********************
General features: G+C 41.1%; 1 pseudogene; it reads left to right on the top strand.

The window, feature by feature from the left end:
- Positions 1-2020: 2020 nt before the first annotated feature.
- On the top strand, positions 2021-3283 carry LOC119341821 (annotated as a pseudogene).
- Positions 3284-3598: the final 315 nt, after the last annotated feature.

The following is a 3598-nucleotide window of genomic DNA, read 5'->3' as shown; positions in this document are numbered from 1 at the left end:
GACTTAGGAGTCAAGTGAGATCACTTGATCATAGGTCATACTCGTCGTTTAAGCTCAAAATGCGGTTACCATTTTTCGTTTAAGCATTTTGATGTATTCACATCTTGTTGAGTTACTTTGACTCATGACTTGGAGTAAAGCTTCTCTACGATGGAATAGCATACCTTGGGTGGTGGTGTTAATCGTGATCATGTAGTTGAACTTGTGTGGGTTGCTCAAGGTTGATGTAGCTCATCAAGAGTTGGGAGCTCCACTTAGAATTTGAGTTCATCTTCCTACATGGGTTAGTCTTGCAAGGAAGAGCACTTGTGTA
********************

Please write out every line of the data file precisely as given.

General features: G+C 41.1%; 1 pseudogene; it reads left to right on the top strand.

The window, feature by feature from the left end:
- Positions 1-2020: 2020 nt before the first annotated feature.
- On the top strand, positions 2021-3283 carry LOC119341821 (annotated as a pseudogene).
- Positions 3284-3598: the final 315 nt, after the last annotated feature.

The following is a 3598-nucleotide window of genomic DNA, read 5'->3' as shown; positions in this document are numbered from 1 at the left end:
GACTTAGGAGTCAAGTGAGATCACTTGATCATAGGTCATACTCGTCGTTTAAGCTCAAAATGCGGTTACCATTTTTCGTTTAAGCATTTTGATGTATTCACATCTTGTTGAGTTACTTTGACTCATGACTTGGAGTAAAGCTTCTCTACGATGGAATAGCATACCTTGGGTGGTGGTGTTAATCGTGATCATGTAGTTGAACTTGTGTGGGTTGCTCAAGGTTGATGTAGCTCATCAAGAGTTGGGAGCTCCACTTAGAATTTGAGTTCATCTTCCTACATGGGTTAGTCTTGCAAGGAAGAGCACTTGTGTA